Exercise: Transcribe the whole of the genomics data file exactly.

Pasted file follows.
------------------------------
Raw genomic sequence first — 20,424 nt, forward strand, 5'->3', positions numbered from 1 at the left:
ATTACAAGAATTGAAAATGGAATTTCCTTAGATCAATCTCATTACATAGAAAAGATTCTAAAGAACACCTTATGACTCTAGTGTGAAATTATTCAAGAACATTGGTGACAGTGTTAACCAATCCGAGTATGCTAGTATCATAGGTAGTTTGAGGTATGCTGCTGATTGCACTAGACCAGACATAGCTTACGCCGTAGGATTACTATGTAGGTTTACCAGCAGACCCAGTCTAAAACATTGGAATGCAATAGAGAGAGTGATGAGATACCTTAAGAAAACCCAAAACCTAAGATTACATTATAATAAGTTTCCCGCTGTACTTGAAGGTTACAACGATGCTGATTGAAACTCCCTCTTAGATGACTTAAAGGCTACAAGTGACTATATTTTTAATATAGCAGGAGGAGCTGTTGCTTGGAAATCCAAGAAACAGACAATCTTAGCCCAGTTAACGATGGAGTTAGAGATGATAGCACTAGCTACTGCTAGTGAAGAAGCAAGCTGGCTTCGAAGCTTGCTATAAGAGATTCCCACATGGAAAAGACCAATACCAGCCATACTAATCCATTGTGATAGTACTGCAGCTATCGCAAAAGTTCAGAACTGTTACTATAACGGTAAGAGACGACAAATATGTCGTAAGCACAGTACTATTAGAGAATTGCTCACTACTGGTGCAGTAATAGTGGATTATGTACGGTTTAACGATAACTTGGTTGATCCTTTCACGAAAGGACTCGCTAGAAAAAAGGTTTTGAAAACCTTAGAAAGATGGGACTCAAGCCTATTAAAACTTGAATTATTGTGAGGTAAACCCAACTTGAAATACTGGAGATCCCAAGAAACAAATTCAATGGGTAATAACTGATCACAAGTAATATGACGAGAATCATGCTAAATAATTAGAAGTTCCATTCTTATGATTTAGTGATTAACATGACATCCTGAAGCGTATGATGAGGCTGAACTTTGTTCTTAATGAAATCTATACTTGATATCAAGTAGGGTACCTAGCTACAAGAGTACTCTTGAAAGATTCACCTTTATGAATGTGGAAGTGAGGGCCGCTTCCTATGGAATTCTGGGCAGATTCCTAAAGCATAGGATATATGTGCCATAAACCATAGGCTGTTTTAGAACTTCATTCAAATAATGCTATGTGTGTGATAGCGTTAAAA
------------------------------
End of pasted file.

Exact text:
Raw genomic sequence first — 20,424 nt, forward strand, 5'->3', positions numbered from 1 at the left:
ATTACAAGAATTGAAAATGGAATTTCCTTAGATCAATCTCATTACATAGAAAAGATTCTAAAGAACACCTTATGACTCTAGTGTGAAATTATTCAAGAACATTGGTGACAGTGTTAACCAATCCGAGTATGCTAGTATCATAGGTAGTTTGAGGTATGCTGCTGATTGCACTAGACCAGACATAGCTTACGCCGTAGGATTACTATGTAGGTTTACCAGCAGACCCAGTCTAAAACATTGGAATGCAATAGAGAGAGTGATGAGATACCTTAAGAAAACCCAAAACCTAAGATTACATTATAATAAGTTTCCCGCTGTACTTGAAGGTTACAACGATGCTGATTGAAACTCCCTCTTAGATGACTTAAAGGCTACAAGTGACTATATTTTTAATATAGCAGGAGGAGCTGTTGCTTGGAAATCCAAGAAACAGACAATCTTAGCCCAGTTAACGATGGAGTTAGAGATGATAGCACTAGCTACTGCTAGTGAAGAAGCAAGCTGGCTTCGAAGCTTGCTATAAGAGATTCCCACATGGAAAAGACCAATACCAGCCATACTAATCCATTGTGATAGTACTGCAGCTATCGCAAAAGTTCAGAACTGTTACTATAACGGTAAGAGACGACAAATATGTCGTAAGCACAGTACTATTAGAGAATTGCTCACTACTGGTGCAGTAATAGTGGATTATGTACGGTTTAACGATAACTTGGTTGATCCTTTCACGAAAGGACTCGCTAGAAAAAAGGTTTTGAAAACCTTAGAAAGATGGGACTCAAGCCTATTAAAACTTGAATTATTGTGAGGTAAACCCAACTTGAAATACTGGAGATCCCAAGAAACAAATTCAATGGGTAATAACTGATCACAAGTAATATGACGAGAATCATGCTAAATAATTAGAAGTTCCATTCTTATGATTTAGTGATTAACATGACATCCTGAAGCGTATGATGAGGCTGAACTTTGTTCTTAATGAAATCTATACTTGATATCAAGTAGGGTACCTAGCTACAAGAGTACTCTTGAAAGATTCACCTTTATGAATGTGGAAGTGAGGGCCGCTTCCTATGGAATTCTGGGCAGATTCCTAAAGCATAGGATATATGTGCCATAAACCATAGGCTGTTTTAGAACTTCATTCAAATAATGCTATGTGTGTGATAGCGTTAAAA